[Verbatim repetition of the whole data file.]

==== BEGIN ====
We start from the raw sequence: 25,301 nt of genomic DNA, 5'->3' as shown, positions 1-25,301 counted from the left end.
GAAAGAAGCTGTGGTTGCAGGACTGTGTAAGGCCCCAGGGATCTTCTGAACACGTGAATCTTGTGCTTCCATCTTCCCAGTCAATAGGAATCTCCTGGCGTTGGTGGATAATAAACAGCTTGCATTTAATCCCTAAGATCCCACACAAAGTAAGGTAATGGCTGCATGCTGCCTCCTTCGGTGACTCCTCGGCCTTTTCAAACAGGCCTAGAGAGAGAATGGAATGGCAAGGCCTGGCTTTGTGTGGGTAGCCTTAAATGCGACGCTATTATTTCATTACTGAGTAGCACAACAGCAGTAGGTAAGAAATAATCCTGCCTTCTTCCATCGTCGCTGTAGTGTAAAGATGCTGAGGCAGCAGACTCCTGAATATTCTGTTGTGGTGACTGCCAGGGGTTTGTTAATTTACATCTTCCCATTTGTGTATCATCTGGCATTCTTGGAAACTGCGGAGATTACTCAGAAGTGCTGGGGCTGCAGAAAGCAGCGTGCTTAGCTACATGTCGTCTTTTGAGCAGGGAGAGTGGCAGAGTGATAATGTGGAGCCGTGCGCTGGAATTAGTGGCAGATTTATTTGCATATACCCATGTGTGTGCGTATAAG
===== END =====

We start from the raw sequence: 25,301 nt of genomic DNA, 5'->3' as shown, positions 1-25,301 counted from the left end.
GAAAGAAGCTGTGGTTGCAGGACTGTGTAAGGCCCCAGGGATCTTCTGAACACGTGAATCTTGTGCTTCCATCTTCCCAGTCAATAGGAATCTCCTGGCGTTGGTGGATAATAAACAGCTTGCATTTAATCCCTAAGATCCCACACAAAGTAAGGTAATGGCTGCATGCTGCCTCCTTCGGTGACTCCTCGGCCTTTTCAAACAGGCCTAGAGAGAGAATGGAATGGCAAGGCCTGGCTTTGTGTGGGTAGCCTTAAATGCGACGCTATTATTTCATTACTGAGTAGCACAACAGCAGTAGGTAAGAAATAATCCTGCCTTCTTCCATCGTCGCTGTAGTGTAAAGATGCTGAGGCAGCAGACTCCTGAATATTCTGTTGTGGTGACTGCCAGGGGTTTGTTAATTTACATCTTCCCATTTGTGTATCATCTGGCATTCTTGGAAACTGCGGAGATTACTCAGAAGTGCTGGGGCTGCAGAAAGCAGCGTGCTTAGCTACATGTCGTCTTTTGAGCAGGGAGAGTGGCAGAGTGATAATGTGGAGCCGTGCGCTGGAATTAGTGGCAGATTTATTTGCATATACCCATGTGTGTGCGTATAAG